Coconut generation* experiences tremendous amount of pressure from their parents to excel in academics, which is the story line for a new novel - How Opel Mehta Got Kissed, Got Wild and Got a Life by Kaavya Vishwananthan and published by Little Brown (April 2006).

Before Opal Mehta started kindergarten in New Jersey, her immigrant doctor parents came up with a strategy for securing her future. The plan was called HOWGIH or How Opal Will Get Into Harvard. An 18-year-long battle-plan, HOWGIH included cello lessons, language classes, mosaic and welding courses-everything they imagined constituted a perfect Harvard application.

At the end of her high school years, fluent in French, Spanish, German and Chinese, having performed at Carnegie Hall, with a 4.0 GPA, a near-perfect SAT score, all Opal had to do was sail through her Harvard interview-and get in.

But when after going through her impressive file, the Dean of Admissions asked her the one question she wasn’t prepared for-”So tell me, what do you do for fun?” Opal was stumped. Apparently Harvard wasn’t looking for ‘academic automatons’.

The author is a 19-year-old Harvard student herself and signed a staggering $500,000 book deal advance. It’s exceedingly well written and, with its blend of mainstream young American pop/consumer culture with a desi touch, it’s also very saleable (DreamWorks has already bought the movie rights.) This has all the ingradients to become the next ‘Bend it Like Beckham’.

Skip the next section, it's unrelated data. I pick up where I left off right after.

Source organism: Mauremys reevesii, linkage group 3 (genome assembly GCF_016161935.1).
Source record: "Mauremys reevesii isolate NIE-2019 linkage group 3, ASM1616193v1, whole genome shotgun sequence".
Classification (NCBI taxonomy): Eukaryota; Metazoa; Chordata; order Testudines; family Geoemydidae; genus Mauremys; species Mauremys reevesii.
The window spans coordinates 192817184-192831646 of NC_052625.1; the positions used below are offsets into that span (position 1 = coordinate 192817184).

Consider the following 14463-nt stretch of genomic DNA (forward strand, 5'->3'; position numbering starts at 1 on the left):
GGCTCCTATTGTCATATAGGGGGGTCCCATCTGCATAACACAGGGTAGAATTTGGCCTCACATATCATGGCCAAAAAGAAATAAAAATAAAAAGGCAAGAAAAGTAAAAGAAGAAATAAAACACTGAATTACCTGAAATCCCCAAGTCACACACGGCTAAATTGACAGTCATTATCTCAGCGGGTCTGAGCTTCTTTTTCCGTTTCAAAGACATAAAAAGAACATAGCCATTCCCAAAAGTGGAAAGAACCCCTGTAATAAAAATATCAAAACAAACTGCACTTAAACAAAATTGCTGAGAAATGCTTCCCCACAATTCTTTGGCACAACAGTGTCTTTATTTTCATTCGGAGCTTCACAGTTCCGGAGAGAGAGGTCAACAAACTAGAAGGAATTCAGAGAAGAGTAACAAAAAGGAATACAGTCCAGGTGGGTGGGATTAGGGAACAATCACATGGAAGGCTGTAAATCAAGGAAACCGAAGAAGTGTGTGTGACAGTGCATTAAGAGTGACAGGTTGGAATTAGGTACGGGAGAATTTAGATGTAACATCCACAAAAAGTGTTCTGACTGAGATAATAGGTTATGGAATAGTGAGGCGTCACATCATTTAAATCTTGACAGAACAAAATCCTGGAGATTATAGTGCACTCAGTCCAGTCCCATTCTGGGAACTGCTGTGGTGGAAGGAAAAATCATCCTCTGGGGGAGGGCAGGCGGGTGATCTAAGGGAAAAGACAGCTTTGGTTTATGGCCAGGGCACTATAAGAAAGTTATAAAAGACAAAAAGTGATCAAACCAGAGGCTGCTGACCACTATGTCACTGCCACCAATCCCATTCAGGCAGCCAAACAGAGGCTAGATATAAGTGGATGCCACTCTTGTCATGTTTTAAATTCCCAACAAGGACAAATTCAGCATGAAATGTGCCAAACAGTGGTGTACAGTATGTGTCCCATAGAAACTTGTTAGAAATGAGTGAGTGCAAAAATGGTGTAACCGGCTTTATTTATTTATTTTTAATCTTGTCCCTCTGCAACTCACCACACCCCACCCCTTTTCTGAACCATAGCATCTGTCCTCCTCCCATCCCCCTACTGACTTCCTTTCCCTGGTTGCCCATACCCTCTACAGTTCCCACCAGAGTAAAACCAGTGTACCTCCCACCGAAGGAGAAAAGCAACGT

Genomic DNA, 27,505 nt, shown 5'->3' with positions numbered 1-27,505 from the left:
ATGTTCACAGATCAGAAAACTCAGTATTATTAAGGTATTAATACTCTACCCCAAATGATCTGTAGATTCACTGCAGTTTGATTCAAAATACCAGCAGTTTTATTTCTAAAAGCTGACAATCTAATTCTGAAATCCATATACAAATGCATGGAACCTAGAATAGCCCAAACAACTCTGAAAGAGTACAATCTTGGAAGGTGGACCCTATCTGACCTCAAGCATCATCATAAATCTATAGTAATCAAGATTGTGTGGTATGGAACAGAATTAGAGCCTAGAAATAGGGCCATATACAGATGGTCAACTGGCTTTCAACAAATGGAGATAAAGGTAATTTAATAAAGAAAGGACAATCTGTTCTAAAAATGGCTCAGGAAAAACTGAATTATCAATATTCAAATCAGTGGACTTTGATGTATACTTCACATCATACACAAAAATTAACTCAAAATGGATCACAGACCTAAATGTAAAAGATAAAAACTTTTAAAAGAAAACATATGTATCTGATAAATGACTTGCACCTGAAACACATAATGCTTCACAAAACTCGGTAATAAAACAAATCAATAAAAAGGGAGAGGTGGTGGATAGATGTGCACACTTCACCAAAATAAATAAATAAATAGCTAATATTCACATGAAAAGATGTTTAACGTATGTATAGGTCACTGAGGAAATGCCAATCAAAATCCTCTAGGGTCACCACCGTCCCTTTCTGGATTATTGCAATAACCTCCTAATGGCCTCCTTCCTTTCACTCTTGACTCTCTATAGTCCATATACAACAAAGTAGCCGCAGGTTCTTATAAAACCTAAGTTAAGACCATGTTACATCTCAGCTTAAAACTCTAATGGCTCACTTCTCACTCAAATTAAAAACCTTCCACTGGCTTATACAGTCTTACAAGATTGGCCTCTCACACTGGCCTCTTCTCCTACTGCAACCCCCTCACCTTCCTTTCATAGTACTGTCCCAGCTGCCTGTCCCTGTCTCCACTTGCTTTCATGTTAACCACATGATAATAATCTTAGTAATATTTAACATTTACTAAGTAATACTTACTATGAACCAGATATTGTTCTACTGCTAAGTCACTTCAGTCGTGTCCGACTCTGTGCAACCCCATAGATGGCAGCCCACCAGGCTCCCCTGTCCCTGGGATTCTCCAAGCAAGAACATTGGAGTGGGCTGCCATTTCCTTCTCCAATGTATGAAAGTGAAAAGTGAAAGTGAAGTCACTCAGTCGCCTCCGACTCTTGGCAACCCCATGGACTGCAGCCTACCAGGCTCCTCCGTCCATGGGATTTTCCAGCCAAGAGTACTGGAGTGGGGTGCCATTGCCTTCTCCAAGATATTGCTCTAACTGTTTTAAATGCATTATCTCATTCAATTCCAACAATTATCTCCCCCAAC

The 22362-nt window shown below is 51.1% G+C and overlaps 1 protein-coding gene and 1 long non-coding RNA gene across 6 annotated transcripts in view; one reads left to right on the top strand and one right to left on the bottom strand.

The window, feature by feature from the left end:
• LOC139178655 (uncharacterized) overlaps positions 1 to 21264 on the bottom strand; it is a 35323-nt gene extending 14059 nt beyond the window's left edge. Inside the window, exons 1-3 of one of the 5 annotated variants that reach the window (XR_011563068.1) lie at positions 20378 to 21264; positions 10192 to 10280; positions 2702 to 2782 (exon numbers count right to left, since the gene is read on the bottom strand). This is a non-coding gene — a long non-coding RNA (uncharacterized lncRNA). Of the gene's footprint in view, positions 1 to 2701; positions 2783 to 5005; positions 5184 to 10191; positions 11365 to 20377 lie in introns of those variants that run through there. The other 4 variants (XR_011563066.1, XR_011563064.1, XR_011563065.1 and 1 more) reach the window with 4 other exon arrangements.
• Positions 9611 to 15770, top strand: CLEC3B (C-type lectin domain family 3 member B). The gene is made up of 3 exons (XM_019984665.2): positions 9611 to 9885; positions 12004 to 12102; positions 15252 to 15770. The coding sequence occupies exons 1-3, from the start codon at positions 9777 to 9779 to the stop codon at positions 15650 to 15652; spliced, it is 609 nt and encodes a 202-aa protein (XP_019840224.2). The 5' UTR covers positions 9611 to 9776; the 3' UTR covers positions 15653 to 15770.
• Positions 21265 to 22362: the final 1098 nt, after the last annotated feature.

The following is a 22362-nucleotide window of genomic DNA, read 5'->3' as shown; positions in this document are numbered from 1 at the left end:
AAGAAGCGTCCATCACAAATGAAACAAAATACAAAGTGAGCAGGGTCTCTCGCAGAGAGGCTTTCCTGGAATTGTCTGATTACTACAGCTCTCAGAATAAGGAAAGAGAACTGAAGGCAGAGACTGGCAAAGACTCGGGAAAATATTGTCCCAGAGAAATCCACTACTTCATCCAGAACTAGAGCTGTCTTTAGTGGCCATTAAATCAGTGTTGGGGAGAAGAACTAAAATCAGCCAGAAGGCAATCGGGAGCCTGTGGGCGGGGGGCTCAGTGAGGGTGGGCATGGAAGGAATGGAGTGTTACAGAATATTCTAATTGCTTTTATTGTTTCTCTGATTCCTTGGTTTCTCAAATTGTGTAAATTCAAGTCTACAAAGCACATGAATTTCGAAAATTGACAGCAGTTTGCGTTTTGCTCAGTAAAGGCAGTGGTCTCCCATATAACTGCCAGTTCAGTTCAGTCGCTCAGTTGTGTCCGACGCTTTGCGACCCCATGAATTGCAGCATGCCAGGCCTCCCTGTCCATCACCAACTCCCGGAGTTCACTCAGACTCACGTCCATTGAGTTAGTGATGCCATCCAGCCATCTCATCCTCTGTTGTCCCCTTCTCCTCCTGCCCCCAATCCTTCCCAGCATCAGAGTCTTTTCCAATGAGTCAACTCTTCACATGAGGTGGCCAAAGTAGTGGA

To add to the hype, she has been now accused of plagiarism by the university newspaper Harvard Crimson and the publisher had pulled the book off fthe stores

Coconut Generation* Coconut (brown on the outside, white on the inside) is a metaphor for the emerging generations of Asian Indian community in Western cultures.

This site evolved out of the book - Understanding the Coconut Generation: Ministry to the Americanized Asian Indians by Sam George and published by Mall Publishers, Chicago. Pls check out for more about the book and read sections of the book